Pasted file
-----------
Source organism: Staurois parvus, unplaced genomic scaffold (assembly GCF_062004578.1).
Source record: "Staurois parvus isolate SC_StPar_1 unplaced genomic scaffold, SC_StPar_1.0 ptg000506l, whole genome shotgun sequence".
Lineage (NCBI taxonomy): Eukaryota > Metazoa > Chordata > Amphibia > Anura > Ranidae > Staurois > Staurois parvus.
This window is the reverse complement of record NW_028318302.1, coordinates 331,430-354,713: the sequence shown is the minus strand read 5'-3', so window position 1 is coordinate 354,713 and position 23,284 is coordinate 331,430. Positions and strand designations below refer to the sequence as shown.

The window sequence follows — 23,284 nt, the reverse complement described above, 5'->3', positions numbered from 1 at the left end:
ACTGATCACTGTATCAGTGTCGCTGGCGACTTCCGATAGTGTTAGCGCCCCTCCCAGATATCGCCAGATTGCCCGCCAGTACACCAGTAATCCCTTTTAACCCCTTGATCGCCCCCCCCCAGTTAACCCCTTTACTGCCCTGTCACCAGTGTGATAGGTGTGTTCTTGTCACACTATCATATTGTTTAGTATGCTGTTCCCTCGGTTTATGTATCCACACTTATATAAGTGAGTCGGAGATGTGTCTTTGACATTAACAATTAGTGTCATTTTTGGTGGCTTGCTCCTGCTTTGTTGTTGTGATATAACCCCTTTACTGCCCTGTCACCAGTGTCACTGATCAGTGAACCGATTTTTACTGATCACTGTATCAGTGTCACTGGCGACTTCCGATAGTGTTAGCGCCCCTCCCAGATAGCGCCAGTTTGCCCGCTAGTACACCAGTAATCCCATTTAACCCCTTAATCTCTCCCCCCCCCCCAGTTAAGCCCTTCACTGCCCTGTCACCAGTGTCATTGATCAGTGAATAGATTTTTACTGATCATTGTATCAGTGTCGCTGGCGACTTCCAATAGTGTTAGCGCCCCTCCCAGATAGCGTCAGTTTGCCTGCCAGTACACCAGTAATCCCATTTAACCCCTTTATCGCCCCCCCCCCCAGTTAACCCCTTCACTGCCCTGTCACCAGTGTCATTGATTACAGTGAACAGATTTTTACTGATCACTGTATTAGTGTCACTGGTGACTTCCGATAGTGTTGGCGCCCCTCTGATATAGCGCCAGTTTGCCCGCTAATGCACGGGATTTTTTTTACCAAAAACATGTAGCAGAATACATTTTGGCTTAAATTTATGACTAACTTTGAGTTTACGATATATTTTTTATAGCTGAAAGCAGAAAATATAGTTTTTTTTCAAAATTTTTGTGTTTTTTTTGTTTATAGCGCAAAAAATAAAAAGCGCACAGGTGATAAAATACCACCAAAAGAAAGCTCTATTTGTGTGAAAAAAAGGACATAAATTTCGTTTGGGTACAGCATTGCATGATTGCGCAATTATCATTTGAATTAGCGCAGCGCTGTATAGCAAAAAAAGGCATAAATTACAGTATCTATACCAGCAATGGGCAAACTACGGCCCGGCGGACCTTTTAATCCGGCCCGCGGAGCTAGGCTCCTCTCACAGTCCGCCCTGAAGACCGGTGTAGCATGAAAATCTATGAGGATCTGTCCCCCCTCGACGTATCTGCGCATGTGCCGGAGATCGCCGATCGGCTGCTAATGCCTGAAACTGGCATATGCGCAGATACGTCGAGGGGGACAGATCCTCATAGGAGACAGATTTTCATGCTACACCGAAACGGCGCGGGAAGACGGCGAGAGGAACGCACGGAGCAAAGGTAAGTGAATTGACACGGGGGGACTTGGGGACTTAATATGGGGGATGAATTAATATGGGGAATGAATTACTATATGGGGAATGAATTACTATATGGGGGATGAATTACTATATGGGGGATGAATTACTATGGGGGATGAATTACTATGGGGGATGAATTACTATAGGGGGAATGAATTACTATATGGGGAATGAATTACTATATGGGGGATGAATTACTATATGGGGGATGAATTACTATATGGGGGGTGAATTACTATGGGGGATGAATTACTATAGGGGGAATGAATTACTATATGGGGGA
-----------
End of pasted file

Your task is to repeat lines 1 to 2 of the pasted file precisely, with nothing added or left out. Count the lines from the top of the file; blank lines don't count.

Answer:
Source organism: Staurois parvus, unplaced genomic scaffold (assembly GCF_062004578.1).
Source record: "Staurois parvus isolate SC_StPar_1 unplaced genomic scaffold, SC_StPar_1.0 ptg000506l, whole genome shotgun sequence".